BEEKEEPING IN LEBANON: FROM TRADITIONAL TO ORGANIC
Dany El-Obeid1,2, and PaulineY. Aad2,3
1 Arcenciel NGO, 16 5216 Beirut, Lebanon, www.arcenciel.org
2 Lebanese University, Faculty of Agricultural and Veterinary Sciences, Dekwaneh, Lebanon
3 Notre Dame University, Faculty of Natural and Applied Sciences, Louaizeh, Lebanone
Lebanese agriculture contributes only to about 5% of the national GDP, yet beekeeping itself has always been considered an important income generating for the Lebanese agriculture and a factor of sustainability on the farm. In Lebanon, beekeeping is a traditional industry that requires little or no beekeepers’ input except in times of transhumance and cold weather. With the boom in the organic market in Lebanon, local researchers and beekeepers are contemplating the opportunity of converting from traditional beekeeping to organic beekeeping especially that quality requirements for organic honey are not far from those of marketed traditional honey. This study is looking closely at the existing beekeeping practices, Lebanese market of honey, and the existing policies for organic honey certifications.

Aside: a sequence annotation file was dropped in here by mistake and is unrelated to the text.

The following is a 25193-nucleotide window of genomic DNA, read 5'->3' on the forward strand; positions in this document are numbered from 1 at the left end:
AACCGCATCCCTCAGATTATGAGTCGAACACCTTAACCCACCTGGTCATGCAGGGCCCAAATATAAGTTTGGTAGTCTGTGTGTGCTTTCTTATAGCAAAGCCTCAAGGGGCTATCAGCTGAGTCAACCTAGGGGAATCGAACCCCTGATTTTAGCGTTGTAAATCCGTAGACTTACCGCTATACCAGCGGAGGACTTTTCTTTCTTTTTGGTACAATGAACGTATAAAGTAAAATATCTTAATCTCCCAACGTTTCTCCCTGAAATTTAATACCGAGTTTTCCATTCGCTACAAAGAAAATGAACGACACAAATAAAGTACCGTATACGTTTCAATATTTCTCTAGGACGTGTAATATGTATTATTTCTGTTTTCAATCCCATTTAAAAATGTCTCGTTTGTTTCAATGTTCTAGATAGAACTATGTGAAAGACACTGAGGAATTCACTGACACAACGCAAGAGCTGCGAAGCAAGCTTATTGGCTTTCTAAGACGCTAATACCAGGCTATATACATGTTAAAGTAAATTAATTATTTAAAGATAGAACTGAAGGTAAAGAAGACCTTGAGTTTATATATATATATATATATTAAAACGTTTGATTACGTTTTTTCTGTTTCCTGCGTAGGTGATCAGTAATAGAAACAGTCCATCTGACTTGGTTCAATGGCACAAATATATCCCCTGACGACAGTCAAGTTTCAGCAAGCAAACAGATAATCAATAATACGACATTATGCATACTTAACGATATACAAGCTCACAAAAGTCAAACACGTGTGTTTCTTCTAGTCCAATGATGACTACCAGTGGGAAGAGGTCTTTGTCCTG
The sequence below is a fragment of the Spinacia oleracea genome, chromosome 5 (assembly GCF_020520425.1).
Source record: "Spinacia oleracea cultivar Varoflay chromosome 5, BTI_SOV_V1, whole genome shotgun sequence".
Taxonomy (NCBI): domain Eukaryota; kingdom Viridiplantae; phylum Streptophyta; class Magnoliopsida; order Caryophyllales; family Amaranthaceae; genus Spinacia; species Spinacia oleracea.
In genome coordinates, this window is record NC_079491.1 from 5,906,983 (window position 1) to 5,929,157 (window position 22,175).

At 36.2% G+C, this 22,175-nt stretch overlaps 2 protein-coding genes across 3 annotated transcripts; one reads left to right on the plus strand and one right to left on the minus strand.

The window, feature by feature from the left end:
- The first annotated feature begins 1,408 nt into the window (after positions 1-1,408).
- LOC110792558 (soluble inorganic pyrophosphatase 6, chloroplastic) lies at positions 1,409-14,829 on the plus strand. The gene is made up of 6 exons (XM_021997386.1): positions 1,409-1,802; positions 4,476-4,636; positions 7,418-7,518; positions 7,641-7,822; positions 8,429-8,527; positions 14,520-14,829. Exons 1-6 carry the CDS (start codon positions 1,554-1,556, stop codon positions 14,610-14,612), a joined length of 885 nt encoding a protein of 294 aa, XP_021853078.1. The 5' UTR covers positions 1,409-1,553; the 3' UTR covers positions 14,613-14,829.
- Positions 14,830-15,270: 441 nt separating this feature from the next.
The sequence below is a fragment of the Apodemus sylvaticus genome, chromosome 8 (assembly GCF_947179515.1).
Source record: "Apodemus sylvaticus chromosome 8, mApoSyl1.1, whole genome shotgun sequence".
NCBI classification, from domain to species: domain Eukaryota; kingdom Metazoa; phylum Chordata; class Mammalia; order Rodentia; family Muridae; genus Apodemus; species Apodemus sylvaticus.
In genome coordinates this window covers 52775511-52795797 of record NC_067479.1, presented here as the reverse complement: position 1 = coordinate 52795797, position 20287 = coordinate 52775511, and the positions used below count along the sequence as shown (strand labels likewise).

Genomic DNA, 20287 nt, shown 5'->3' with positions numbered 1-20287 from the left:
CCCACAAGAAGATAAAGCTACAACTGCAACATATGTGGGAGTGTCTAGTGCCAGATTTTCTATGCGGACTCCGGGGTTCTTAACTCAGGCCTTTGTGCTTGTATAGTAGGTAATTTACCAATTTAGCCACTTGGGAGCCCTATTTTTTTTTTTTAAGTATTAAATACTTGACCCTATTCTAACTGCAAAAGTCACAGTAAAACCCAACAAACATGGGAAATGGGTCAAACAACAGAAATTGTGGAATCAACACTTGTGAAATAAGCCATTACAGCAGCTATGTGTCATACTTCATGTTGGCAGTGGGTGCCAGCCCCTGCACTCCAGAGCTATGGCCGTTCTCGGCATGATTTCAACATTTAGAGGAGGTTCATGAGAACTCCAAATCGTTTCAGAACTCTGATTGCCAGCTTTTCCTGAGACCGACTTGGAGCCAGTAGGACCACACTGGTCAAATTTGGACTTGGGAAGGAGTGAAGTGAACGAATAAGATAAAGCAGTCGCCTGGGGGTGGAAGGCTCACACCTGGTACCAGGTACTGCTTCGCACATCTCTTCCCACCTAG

Most of the traditional beekeeping operations use predominantly the Apis mellifera syriaca subspecies, whereas the new subspecies Apis mellifera ligustica is now common in modern apiaries. According to the ministry of Agriculture, beehives numbers have been increasing steadily in the past few years and are now estimated at around 132,000 beehives. Quality testing for honey is available through research agencies and has shown a better quality for the locally produced honey as compared to the imported products, encouraging a slight increase in high quality exports and a decreasing trend for imported lower quality honey. Traditional beekeeping is based on a vertical transhumance following temperature variations, in which apiaries are moved from the cost during winter to a higher altitude during the summer months, alternating between orchards and forests. Winter supplements are mostly provided in the form of sugar syrup and pollen grains. Local certification agencies such as IMC and LibanCert are currently working on developing certification rules that are awaiting legislation. These rules mostly look at an ease of transition from traditional to organic and allow for flexibility in such apiaries safeguarding international organic product guidelines. In Lebanon, organic label by itself has shown to be a great marketing tool and thus switching the local traditional apiaries to certified organic holds potential benefits on the local and international market due to the excellence of the Lebanese traditional honey.
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